As hard as people work, the times remain hard. And yet the pressure to succeed reigns tyrannically, leading to pretentious life:

Mandem dey want some money for pocket but deɛ yɛbɛyɛ biaa no dey work
Fake life adey live everydayy am afraid to be real nti dabiaaa na mesie
(We want disposable income, but no amount of effort avails;
I live a fake life, I hide because I’m afraid to show the real me)

So that’s the reality Money speaks to. It is a powerful, relatable counternarrative to the picture of economic progress painted by politicians… another powerful response from the vox populi that the macroeconomic indicators are not felt in lived experience. Where is the money? Where is the money we’re working so hard for??

But Where’s the Theology?

To sing of hardship is all well and good. But is it theology? On a very basic level, it is. Theology has many parts, and Money, with its references to God, Satan, the Sucking of blood, etc., certainly communicates a standard concern of theology: to speak for the voiceless, to point out suffering where one sees it, and to express this in existential terms while maintaining an interaction with transcendence. Liberation Theology is built on, among other things, two key principles: “a preferential option for the poor,” which inspires the theologian’s worldview, and “see, judge, act,” which embodies an ethic of intervention. Money speaks for the poor. Black Sherif has seen, he has judged, and he has acted through a brilliant song.

But the hitmaker’s theology runs deeper. There are many angles that can be explored, but attention is precious these days, so I will dwell on only one theological theme: theodicy. Theodicy is the branch of theology that deals with suffering. It attempts to answer a notoriously difficult, but fundamental human question: how can an all-powerful, all-loving God co-exist with creaturely suffering? Black Sherif offers a rich and valuable reflection on this question through his song.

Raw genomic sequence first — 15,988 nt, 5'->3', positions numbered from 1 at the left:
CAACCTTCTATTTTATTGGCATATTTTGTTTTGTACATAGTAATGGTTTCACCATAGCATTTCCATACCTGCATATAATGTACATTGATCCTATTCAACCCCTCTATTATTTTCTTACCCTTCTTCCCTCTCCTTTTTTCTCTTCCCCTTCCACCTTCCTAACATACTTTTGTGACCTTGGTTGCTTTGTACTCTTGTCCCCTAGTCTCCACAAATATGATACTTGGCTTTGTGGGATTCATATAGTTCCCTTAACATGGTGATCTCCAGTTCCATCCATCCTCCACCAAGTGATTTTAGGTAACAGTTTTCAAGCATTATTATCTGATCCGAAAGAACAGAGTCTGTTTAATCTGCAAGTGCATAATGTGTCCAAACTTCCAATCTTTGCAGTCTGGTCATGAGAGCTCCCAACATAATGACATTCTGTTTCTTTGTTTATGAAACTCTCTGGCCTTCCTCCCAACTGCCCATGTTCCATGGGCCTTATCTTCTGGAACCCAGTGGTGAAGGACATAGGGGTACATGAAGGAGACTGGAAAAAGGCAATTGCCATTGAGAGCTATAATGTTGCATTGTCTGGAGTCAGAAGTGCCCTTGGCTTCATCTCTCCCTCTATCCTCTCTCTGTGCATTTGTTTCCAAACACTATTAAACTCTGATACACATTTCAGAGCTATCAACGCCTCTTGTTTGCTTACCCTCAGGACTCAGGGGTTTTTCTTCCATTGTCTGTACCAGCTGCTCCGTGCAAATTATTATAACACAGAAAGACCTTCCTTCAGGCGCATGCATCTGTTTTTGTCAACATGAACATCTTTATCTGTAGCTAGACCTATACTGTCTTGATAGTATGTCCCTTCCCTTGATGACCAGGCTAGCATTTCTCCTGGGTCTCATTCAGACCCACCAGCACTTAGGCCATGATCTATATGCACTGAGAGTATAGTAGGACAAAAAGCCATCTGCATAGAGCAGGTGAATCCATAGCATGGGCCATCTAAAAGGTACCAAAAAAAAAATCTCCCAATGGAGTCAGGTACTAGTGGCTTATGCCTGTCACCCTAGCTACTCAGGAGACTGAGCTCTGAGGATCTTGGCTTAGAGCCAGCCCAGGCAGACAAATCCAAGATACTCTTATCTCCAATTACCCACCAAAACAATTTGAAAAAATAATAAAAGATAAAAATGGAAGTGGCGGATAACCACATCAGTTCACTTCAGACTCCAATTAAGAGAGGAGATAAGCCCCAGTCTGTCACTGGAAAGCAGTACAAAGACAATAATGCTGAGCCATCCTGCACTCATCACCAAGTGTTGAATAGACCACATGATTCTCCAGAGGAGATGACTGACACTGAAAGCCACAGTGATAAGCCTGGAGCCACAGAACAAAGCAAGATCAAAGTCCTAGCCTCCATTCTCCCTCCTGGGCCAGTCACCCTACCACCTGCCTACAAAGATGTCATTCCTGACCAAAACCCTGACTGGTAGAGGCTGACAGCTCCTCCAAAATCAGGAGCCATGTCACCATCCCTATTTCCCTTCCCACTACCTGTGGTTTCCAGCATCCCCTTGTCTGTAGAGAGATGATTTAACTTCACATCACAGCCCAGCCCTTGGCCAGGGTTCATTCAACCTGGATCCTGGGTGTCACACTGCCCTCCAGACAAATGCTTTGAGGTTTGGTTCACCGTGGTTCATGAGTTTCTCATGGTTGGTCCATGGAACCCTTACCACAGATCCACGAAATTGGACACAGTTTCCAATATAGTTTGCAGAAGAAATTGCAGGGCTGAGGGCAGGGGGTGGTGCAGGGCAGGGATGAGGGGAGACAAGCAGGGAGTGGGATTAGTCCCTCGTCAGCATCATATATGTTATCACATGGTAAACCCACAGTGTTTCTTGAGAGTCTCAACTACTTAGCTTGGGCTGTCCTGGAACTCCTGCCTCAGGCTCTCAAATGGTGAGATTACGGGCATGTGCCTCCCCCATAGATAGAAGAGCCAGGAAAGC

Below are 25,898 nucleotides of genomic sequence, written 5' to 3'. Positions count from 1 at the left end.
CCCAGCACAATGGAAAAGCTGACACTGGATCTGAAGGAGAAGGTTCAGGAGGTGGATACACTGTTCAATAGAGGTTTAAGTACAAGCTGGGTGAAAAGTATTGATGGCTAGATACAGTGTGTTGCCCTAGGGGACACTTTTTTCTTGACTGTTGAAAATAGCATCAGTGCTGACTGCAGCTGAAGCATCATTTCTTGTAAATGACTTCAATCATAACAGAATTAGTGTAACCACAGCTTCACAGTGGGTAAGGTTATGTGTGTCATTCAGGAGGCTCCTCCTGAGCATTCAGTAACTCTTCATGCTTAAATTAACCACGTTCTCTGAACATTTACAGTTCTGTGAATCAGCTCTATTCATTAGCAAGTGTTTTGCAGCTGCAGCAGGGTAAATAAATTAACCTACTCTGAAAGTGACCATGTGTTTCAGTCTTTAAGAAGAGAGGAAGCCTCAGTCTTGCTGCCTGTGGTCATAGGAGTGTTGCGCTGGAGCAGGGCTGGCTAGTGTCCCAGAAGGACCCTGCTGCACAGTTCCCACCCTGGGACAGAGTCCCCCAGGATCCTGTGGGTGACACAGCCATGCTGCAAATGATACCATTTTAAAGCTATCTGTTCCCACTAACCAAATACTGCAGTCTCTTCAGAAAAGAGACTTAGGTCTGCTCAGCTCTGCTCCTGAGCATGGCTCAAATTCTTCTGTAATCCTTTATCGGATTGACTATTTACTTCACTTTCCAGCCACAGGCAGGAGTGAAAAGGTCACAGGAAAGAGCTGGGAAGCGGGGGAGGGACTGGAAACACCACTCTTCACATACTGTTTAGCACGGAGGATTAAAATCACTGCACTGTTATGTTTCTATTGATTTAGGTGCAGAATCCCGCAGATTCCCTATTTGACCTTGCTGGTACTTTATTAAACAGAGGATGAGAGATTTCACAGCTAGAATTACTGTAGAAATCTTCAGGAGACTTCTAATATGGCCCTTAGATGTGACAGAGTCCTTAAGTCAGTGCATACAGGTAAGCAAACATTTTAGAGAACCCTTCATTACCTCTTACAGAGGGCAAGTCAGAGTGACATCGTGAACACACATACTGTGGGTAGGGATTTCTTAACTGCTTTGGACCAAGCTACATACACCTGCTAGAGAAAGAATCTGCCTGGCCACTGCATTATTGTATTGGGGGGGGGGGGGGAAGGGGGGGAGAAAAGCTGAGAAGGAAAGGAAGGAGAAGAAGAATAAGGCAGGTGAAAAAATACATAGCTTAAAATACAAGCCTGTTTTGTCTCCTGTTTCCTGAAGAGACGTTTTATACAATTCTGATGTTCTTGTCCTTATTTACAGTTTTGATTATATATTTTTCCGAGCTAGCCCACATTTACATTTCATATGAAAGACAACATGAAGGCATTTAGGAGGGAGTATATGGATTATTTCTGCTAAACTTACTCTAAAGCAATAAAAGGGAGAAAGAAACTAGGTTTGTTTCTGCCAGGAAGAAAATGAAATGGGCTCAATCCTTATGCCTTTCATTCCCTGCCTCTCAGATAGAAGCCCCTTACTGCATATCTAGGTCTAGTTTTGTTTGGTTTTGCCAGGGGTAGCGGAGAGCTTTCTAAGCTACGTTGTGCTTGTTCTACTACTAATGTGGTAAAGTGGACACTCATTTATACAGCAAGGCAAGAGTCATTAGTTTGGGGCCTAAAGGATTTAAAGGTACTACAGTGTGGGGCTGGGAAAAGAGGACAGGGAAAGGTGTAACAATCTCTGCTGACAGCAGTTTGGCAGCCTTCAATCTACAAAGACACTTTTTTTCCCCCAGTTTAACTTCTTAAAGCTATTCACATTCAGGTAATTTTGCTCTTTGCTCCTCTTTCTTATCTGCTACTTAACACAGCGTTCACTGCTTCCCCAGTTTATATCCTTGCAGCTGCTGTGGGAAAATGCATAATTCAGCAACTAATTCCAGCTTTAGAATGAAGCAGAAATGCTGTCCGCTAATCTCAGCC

The Theodicy of ‘Money’

The theological reflection on God in the face of suffering is as old as theology itself. Of course, the Bible declares God is love and describes him as good and loving. The technical term is omnibenevolent. It also describes him as all-powerful, the theological term being omnipotent. The precariousness of human experience, however, demands some explanation of how this can be so. Black Sherif’s answer is not glib or uncomplex, but it is related to a long tradition of Christian thinking on the issue. The early church father, Augustine, proposed that God made the world perfect, and there is suffering in the world because of sin. Another church father, Irenaeus, suggested that creation is a two-step process that is still incomplete. God created a world that would test and try humankind with suffering because the only way humans could complete the image of God in themselves is to wrestle with and overcome evil. There are several versions of Irenaeus’ theodicy. Their common thread is that suffering is part of the Divine plan. In Augustine’s version, suffering was introduced by humankind into an otherwise perfect world. Others offer a third alternative: that suffering is caused by Satan. In Matthew 13, Jesus tells a parable about a farmer who sows a field with wheat, only for an enemy to steal in and sow thorns. In the parable, the planter is God, and the enemy is Satan (vss. 37–39).